I suggest you call Governorline who are really helpful.

Timetoask Sun 26-May-13 10:14:11

I agree with you OP. I am sure it would be deeply upsetting for the children at the bottom of the list. If the headteacher thinks nobody will look at the names then they are deluding themselves.

I am sure it will not be a huge effort to change the chart.

I would do it this way: Plot the chart NUMBERS instead of names. On a separate spreadsheet have one column with the number and one column with the name. The teacher can then see the spreadsheet to know which number has been assigned to a particular child and discuss the chart with the parent (without disclosing the spreadsheet).

tiredaftertwo Sun 26-May-13 10:02:16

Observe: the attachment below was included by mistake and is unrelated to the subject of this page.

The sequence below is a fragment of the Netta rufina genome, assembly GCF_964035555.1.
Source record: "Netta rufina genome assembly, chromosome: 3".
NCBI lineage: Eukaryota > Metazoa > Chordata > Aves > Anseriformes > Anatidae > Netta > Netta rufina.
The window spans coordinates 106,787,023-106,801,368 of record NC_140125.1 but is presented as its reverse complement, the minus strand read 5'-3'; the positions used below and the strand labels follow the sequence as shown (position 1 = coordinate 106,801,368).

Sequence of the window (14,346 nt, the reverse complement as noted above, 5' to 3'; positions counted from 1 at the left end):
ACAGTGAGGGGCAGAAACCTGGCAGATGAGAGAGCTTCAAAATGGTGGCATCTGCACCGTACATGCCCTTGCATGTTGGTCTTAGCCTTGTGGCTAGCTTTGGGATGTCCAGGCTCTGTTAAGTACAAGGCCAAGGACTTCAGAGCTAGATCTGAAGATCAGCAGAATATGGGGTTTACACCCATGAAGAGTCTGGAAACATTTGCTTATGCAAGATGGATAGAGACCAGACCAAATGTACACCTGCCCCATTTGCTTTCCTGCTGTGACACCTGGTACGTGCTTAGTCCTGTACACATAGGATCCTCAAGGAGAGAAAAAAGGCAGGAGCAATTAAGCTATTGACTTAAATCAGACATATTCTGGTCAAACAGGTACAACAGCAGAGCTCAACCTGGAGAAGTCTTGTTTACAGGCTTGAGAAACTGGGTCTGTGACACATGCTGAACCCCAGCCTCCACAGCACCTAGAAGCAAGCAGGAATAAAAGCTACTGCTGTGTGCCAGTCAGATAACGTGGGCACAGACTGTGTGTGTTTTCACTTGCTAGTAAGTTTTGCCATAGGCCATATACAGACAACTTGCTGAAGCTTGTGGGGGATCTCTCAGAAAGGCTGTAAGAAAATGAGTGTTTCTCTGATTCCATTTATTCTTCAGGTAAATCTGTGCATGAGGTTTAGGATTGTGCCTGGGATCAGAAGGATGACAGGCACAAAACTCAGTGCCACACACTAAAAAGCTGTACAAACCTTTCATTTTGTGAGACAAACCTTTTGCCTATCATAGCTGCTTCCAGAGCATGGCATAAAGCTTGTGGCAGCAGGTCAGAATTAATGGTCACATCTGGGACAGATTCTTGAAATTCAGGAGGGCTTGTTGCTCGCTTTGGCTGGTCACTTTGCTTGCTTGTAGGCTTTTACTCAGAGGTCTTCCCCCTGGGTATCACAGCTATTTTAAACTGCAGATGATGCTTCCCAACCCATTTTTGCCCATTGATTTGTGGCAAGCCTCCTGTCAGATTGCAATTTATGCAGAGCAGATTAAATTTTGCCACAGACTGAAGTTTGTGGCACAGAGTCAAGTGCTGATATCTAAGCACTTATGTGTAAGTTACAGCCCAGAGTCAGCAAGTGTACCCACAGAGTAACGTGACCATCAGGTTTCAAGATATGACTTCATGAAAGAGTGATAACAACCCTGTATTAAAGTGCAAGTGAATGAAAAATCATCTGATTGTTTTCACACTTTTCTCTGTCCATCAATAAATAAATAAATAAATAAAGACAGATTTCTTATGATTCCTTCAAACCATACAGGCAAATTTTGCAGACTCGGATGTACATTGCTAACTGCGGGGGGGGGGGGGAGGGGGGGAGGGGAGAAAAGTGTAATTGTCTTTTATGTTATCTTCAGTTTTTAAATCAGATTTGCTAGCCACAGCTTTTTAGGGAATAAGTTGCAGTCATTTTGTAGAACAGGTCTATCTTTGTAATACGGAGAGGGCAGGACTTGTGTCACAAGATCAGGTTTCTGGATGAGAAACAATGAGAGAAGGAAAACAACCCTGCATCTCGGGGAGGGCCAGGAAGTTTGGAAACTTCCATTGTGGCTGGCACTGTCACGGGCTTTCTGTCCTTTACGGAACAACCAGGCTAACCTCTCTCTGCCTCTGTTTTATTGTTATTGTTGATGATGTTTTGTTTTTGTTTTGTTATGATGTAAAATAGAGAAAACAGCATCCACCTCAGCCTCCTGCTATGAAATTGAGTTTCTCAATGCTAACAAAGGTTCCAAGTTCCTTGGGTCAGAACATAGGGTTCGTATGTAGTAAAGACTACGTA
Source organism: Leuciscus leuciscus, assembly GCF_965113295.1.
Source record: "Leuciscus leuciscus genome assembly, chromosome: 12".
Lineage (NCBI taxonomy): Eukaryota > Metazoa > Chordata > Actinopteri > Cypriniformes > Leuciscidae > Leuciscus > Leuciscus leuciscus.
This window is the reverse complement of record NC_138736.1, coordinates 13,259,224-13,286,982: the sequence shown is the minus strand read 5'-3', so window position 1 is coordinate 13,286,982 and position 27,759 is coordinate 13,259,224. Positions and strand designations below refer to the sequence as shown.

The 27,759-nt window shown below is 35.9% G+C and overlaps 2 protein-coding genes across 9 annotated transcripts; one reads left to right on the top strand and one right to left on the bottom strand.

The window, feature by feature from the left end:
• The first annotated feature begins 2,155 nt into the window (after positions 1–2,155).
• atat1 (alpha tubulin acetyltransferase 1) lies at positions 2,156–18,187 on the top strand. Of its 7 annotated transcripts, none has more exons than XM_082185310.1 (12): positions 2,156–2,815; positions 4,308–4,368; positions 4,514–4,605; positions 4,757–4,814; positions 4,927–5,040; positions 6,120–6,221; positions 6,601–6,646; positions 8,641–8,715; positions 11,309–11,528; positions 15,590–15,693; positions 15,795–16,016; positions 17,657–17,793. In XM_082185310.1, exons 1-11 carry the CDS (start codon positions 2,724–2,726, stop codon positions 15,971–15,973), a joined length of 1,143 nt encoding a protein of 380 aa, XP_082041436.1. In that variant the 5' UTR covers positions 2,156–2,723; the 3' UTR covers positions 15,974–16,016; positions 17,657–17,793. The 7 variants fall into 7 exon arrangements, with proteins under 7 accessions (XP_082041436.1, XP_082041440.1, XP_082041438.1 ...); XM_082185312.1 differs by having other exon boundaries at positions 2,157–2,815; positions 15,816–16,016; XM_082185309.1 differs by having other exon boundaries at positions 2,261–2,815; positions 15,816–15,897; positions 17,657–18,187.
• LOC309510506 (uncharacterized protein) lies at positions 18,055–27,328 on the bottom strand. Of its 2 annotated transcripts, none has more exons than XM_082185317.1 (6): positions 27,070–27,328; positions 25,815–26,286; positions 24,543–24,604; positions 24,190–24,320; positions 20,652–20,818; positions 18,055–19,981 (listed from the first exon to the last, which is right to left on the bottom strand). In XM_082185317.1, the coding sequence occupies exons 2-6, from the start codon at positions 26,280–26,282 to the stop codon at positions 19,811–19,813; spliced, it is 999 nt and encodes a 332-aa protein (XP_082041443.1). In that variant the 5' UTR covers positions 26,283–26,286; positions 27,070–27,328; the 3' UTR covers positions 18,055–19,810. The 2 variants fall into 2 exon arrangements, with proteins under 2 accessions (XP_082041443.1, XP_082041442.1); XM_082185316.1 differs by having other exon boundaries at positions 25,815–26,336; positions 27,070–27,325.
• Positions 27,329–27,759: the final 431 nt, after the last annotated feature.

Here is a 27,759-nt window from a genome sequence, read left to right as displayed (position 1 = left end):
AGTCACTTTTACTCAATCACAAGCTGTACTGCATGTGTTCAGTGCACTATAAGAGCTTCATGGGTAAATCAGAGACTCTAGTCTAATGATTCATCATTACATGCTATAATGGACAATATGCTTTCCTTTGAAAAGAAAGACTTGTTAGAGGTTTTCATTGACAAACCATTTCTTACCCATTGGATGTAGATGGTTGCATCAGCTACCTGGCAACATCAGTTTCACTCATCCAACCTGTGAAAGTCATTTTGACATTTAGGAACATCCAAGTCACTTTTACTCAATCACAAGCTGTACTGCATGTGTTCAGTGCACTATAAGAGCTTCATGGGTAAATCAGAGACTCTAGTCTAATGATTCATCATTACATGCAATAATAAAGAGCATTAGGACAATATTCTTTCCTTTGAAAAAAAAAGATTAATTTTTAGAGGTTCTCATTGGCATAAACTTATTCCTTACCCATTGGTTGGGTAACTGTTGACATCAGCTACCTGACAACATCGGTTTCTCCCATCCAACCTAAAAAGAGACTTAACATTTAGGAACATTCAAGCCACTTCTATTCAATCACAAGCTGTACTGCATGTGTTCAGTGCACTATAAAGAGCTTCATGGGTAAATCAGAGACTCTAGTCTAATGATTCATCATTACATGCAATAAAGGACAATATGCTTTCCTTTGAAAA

OP, the ICO website has lots of useful info on this. I think you are right - you need to point out what the law says. The school has a duty to keep children's info "secure" and from a quick look, even if a specific request was made for info about an individual and fulfilling it might even merely identify another, the organisation has to consider the situation very carefully indeed. I haven't put specific links in because it varies across the four countries I think, but well worth having a google or even contacting them and asking, perhaps. Whether or not parents in bulk object is in a sense irrelevant - is it legal? is it good professional practice? and could even just one child be harmed by this practice? Hope that helps - good for you for pursuing this.